Northern red-legged frog (Rana aurora), Island Center Forest, Tim DiChiara Dungeness crab (Metacarcinus magister), Sylvan beach, Tim DiChiara Acorn barnacles (Balanus glandula), Maury Island, Tim DiChiara Honey bee (Apis mellifera), Maury Island, Tim DiChiara Bald eagle (Haliaeetus leucocephalus), Point Robinson, Elizabeth VanDeventer Shield-backed kelp crab (Pugettia productus), Raab's Lagoon, Tim DiChiara Wooly bear caterpillar (Pyrrharctia isabella), Maury Island, Tim DiChiara Sundew (Drosera Rotundifolia), Whispering Firs Bog, Tim DiChiara Long-toed salamander (Ambystoma macrodactylum), Neill Point Preserve, Tim DiChiara

Featured photo Western Tent Caterpillar Moth
Species details
Common name: Western Tent Caterpillar Moth
Scientific name: Malacosoma californicum
Other names: Malacosoma californica
Family: Lasiocampidae
Origin: Native
Status on Vashon: Common
Description:

Western Tent Caterpillars are easily recognized because they are social, colorful, active during the day, and build conspicuous silk tents in the branches of Vashon's trees.

The tent is constructed at a site that intercepts the early morning sun. The position of the tent is critical because the caterpillars must bask in the sun to elevate their temperatures above the cool ambient temperatures that occur in the early spring. Caterpillars move from the tent in search of food, laying down an exploratory pheromone trail as they pass over the branches of the host tree. These chemical exploratory trails allow caterpillars to find their way back to the tent. If a caterpillar finds food, it returns to the tent, laying down a recruitment trail that serves to recruit hungry tent mates to its food find.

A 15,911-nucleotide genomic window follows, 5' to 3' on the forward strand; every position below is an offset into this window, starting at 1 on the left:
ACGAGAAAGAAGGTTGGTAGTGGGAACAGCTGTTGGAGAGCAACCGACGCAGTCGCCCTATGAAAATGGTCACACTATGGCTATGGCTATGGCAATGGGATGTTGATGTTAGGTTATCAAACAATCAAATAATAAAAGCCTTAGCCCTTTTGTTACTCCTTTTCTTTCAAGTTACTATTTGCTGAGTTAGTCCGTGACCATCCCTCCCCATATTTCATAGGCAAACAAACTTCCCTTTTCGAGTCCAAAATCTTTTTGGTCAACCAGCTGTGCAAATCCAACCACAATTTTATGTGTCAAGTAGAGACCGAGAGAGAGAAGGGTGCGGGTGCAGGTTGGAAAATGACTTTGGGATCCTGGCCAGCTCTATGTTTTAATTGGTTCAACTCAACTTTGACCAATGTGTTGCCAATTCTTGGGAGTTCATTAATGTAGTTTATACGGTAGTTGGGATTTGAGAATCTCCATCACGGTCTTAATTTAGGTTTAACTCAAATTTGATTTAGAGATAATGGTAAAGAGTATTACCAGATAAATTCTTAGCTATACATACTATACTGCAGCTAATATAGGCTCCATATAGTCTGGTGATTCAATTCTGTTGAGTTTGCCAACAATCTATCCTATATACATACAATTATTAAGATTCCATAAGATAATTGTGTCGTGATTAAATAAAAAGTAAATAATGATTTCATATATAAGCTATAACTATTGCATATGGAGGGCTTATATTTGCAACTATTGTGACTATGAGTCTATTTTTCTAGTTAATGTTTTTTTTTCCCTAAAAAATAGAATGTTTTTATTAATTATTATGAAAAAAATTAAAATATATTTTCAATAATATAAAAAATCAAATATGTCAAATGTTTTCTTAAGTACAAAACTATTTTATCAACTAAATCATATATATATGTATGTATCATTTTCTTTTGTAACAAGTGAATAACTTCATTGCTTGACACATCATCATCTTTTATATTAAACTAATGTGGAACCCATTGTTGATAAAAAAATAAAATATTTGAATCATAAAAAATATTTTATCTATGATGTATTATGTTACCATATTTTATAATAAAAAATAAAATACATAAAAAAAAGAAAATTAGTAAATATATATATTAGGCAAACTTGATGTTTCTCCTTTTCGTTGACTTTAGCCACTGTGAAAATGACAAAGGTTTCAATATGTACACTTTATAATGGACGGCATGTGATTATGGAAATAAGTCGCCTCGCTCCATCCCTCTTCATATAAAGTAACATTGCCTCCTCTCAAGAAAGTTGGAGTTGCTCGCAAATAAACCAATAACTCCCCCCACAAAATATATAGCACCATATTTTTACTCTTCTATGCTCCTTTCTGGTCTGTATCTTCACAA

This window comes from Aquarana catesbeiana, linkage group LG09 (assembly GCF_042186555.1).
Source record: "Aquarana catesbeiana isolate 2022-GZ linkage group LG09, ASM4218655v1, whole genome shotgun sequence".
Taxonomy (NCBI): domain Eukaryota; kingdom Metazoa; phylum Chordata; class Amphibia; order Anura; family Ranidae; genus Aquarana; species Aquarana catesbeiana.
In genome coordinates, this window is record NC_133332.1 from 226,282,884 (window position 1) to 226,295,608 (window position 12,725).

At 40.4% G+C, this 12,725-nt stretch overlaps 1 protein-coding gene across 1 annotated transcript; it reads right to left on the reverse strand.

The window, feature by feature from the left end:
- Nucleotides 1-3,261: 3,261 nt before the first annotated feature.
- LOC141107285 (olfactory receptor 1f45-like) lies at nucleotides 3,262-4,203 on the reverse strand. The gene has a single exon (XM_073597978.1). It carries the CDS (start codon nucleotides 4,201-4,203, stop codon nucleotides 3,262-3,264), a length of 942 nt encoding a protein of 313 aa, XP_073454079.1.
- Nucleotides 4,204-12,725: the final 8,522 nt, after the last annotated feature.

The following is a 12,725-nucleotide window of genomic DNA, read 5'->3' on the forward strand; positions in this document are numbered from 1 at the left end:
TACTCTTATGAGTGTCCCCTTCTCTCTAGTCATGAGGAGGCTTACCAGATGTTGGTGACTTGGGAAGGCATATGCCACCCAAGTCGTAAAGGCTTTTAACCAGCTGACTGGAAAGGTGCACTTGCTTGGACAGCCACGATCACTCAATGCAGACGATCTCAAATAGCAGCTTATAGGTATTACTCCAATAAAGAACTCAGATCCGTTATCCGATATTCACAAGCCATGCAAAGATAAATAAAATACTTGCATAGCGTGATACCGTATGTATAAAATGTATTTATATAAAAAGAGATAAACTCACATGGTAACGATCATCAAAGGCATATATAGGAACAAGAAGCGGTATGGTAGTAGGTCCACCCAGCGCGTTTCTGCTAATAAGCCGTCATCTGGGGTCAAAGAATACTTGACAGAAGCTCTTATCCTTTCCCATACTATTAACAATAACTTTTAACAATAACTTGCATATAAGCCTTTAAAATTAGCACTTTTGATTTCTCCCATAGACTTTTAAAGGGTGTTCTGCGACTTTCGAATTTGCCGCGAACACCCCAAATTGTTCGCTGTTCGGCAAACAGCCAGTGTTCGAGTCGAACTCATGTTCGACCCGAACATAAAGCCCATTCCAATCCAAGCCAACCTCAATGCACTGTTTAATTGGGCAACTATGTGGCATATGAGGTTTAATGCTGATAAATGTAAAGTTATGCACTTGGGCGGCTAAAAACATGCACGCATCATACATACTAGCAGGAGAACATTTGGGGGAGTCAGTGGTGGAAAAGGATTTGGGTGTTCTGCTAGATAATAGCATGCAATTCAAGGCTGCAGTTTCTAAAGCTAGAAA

Caterpillars grow rapidly and typically complete their larval development in seven to eight weeks. When fully grown, the caterpillars leave the tree where they were born and seek protected places on the ground or under the eaves of buildings to spin their cocoons. About two weeks later, they emerge as adults. Although the male moth may live for a week or more, the female dies soon after laying her eggs. Thus, the whole of the female's adult life may take place in fewer than 24 hours.

--Wikipedia

More details: Encyclopedia of Life Wikipedia
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